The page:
Use these points as a guideline, and think about how you’ll need to adapt, add to, or remove them to best fit your company.
How do you want your employees to interact with customers? Do you want to encourage a specific type of greeting or a particular manner of walking through customer service issues? Is there something you’d like your CSRs to say when they’re ending an interaction?
All of these things should be covered here. In some businesses, you’ll want to be very specific—you can even provide a script or a few examples of how to deal with common issues or complaints.
This section should contain all of the advice and instructions you have to offer on how your employees interact with customers. If you’re a retail business, that might mean face-to-face interactions, including sales. It could also include phone-based support. If you have employees emailing customers to solve customer service issues, that should be addressed here.
How much power do your customer service agents have to make decisions? Can they issue refunds? Offer special discounts? Honor warranties?
These are often the things that make or break customer relationships, so it’s important to give them some thought.
While some companies let their customer service reps make many decisions, others prefer that decisions be made by managers. No matter which you decide, make it very clear here. If your CSR makes a promise and the manager says the company can’t deliver on that promise, you’re going to have a very negative customer experience on your hands.
If you prefer that your customer service reps escalate specific issues to their superiors, there are several pieces of information you should include:
- Exactly which issues to escalate
- The chain of command for escalation
- How customer service agents should get in contact with superiors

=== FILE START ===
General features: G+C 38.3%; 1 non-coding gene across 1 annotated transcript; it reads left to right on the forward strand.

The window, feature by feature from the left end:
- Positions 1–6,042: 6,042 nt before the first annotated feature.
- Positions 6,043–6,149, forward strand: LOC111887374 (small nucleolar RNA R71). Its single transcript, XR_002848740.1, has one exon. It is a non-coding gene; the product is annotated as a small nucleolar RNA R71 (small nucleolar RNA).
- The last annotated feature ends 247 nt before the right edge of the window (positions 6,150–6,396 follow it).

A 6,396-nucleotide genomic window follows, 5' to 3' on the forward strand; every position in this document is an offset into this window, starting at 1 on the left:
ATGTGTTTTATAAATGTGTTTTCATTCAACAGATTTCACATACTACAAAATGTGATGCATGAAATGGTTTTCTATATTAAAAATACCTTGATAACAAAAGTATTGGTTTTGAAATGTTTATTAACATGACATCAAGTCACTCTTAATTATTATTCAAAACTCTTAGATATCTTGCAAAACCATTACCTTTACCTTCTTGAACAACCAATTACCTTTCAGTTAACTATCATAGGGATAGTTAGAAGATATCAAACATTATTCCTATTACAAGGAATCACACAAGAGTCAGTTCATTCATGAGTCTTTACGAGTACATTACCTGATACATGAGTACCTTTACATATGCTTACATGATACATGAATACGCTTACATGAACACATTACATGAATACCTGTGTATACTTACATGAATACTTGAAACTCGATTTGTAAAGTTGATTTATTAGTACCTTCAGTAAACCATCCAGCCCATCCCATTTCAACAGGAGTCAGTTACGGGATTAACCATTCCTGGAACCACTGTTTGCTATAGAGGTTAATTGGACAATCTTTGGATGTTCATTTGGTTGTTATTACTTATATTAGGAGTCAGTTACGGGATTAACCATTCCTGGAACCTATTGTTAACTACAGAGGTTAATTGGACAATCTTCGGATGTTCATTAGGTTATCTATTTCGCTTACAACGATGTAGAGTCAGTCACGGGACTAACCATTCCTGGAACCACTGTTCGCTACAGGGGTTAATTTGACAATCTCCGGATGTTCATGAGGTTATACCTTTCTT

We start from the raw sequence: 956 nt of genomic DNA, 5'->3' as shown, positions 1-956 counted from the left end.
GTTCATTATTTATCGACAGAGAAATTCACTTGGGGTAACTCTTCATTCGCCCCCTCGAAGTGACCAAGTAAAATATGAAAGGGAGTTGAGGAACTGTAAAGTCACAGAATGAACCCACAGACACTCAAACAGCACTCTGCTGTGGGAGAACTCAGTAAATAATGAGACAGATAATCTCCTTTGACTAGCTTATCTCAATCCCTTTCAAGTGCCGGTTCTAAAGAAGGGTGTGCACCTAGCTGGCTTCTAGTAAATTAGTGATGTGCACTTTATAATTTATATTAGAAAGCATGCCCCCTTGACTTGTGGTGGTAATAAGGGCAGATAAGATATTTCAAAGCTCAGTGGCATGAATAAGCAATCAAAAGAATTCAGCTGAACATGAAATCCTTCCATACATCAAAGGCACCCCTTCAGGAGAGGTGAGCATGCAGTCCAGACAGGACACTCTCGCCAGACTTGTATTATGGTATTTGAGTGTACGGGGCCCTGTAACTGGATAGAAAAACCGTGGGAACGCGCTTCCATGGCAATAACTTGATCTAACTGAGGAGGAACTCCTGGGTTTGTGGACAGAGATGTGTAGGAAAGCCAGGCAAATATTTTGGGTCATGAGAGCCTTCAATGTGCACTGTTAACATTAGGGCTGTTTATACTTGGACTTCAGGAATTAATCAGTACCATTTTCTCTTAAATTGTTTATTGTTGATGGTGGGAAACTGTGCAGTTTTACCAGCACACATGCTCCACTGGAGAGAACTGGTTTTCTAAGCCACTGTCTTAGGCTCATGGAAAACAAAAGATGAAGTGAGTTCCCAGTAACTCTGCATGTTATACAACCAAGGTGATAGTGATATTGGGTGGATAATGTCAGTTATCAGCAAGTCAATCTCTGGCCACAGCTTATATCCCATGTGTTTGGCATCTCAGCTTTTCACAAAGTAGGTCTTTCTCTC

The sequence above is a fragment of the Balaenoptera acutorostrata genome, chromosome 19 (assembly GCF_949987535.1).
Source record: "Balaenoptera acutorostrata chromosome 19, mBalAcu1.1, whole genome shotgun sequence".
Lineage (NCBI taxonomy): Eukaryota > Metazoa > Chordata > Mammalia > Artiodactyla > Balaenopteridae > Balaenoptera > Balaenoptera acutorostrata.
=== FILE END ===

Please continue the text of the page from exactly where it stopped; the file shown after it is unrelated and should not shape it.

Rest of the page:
- What CSRs should tell customers during this process
Having all of this information documented ensures that the process is efficient, that the customer knows what’s going on, and that the right people are making decisions.
Return / Refund Policies
Because returns and refunds are common issues, it pays to document them specifically here. Businesses that sell products should have a clear refund policy that customer service agents can easily assess and execute.
It may be more nuanced with service providers or large B2B vendors, where refunds could be thousands of dollars or more. In these cases, you may ask your customer service agents to escalate the issue—but again, make sure to document that process.
If you offer exchanges, company credit, or any other method of return or refund, note it here. If there are specific conditions, make sure they’re clear. This is an area where customers can easily become frustrated, and having solid documentation can solve the issue before it becomes problematic.
6. Provide the right tools and resources
In general, you want your employees to be as self-sufficient as possible. And that usually means giving them the tools and resources they need to get information, make decisions, and interact with customers as successfully and independently as possible.
This section should contain a list of as many tools and resources as you can think of. It might be linked to product specifications or information published by manufacturers. A database of company services or sales and marketing information might make sense for your company.
We also strongly recommend making it easy for employees to access ongoing training, and this might be a place to reference it.
This is a good place to reiterate the chain of command for various issues and provide contact information for the people who can make higher-level decisions, as well.